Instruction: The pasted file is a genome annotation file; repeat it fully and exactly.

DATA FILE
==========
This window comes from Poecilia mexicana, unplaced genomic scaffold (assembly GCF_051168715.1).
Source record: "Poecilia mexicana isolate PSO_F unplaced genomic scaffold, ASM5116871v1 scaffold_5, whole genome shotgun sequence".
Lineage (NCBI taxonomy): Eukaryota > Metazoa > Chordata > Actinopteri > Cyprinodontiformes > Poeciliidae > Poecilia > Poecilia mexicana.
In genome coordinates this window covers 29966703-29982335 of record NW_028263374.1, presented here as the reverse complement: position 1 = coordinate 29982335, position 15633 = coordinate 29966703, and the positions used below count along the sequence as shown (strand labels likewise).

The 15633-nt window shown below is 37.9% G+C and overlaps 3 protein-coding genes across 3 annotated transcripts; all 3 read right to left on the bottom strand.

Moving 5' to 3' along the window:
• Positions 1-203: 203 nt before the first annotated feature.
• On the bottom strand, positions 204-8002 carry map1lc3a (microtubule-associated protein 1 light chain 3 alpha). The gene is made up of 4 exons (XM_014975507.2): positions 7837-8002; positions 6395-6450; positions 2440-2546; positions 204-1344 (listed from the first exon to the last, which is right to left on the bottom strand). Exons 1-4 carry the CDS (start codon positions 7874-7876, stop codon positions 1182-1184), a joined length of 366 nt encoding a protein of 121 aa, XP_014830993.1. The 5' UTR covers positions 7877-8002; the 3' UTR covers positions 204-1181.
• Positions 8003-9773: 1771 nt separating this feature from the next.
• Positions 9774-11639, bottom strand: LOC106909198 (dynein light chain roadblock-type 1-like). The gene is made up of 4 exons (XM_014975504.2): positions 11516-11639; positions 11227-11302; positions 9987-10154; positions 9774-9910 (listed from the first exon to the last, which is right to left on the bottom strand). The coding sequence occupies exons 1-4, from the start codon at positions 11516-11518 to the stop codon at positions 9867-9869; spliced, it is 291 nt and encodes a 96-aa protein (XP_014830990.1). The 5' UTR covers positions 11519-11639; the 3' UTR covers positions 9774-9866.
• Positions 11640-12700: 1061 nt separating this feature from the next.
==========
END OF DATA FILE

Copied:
This window comes from Poecilia mexicana, unplaced genomic scaffold (assembly GCF_051168715.1).
Source record: "Poecilia mexicana isolate PSO_F unplaced genomic scaffold, ASM5116871v1 scaffold_5, whole genome shotgun sequence".
Lineage (NCBI taxonomy): Eukaryota > Metazoa > Chordata > Actinopteri > Cyprinodontiformes > Poeciliidae > Poecilia > Poecilia mexicana.
In genome coordinates this window covers 29966703-29982335 of record NW_028263374.1, presented here as the reverse complement: position 1 = coordinate 29982335, position 15633 = coordinate 29966703, and the positions used below count along the sequence as shown (strand labels likewise).

The 15633-nt window shown below is 37.9% G+C and overlaps 3 protein-coding genes across 3 annotated transcripts; all 3 read right to left on the bottom strand.

Moving 5' to 3' along the window:
• Positions 1-203: 203 nt before the first annotated feature.
• On the bottom strand, positions 204-8002 carry map1lc3a (microtubule-associated protein 1 light chain 3 alpha). The gene is made up of 4 exons (XM_014975507.2): positions 7837-8002; positions 6395-6450; positions 2440-2546; positions 204-1344 (listed from the first exon to the last, which is right to left on the bottom strand). Exons 1-4 carry the CDS (start codon positions 7874-7876, stop codon positions 1182-1184), a joined length of 366 nt encoding a protein of 121 aa, XP_014830993.1. The 5' UTR covers positions 7877-8002; the 3' UTR covers positions 204-1181.
• Positions 8003-9773: 1771 nt separating this feature from the next.
• Positions 9774-11639, bottom strand: LOC106909198 (dynein light chain roadblock-type 1-like). The gene is made up of 4 exons (XM_014975504.2): positions 11516-11639; positions 11227-11302; positions 9987-10154; positions 9774-9910 (listed from the first exon to the last, which is right to left on the bottom strand). The coding sequence occupies exons 1-4, from the start codon at positions 11516-11518 to the stop codon at positions 9867-9869; spliced, it is 291 nt and encodes a 96-aa protein (XP_014830990.1). The 5' UTR covers positions 11519-11639; the 3' UTR covers positions 9774-9866.
• Positions 11640-12700: 1061 nt separating this feature from the next.